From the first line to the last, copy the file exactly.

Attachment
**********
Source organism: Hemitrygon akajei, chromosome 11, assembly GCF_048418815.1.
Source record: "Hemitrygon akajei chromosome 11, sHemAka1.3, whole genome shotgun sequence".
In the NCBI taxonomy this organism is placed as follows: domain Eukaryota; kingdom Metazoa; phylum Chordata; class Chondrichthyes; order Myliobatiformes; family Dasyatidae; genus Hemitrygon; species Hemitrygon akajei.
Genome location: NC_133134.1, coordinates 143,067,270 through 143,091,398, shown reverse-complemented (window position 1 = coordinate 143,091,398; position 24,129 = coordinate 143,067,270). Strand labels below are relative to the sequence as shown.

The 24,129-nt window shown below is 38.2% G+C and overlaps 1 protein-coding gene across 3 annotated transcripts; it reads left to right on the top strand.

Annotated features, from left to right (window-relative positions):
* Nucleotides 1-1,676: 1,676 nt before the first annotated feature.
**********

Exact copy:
Source organism: Hemitrygon akajei, chromosome 11, assembly GCF_048418815.1.
Source record: "Hemitrygon akajei chromosome 11, sHemAka1.3, whole genome shotgun sequence".
In the NCBI taxonomy this organism is placed as follows: domain Eukaryota; kingdom Metazoa; phylum Chordata; class Chondrichthyes; order Myliobatiformes; family Dasyatidae; genus Hemitrygon; species Hemitrygon akajei.
Genome location: NC_133134.1, coordinates 143,067,270 through 143,091,398, shown reverse-complemented (window position 1 = coordinate 143,091,398; position 24,129 = coordinate 143,067,270). Strand labels below are relative to the sequence as shown.

The 24,129-nt window shown below is 38.2% G+C and overlaps 1 protein-coding gene across 3 annotated transcripts; it reads left to right on the top strand.

Annotated features, from left to right (window-relative positions):
* Nucleotides 1-1,676: 1,676 nt before the first annotated feature.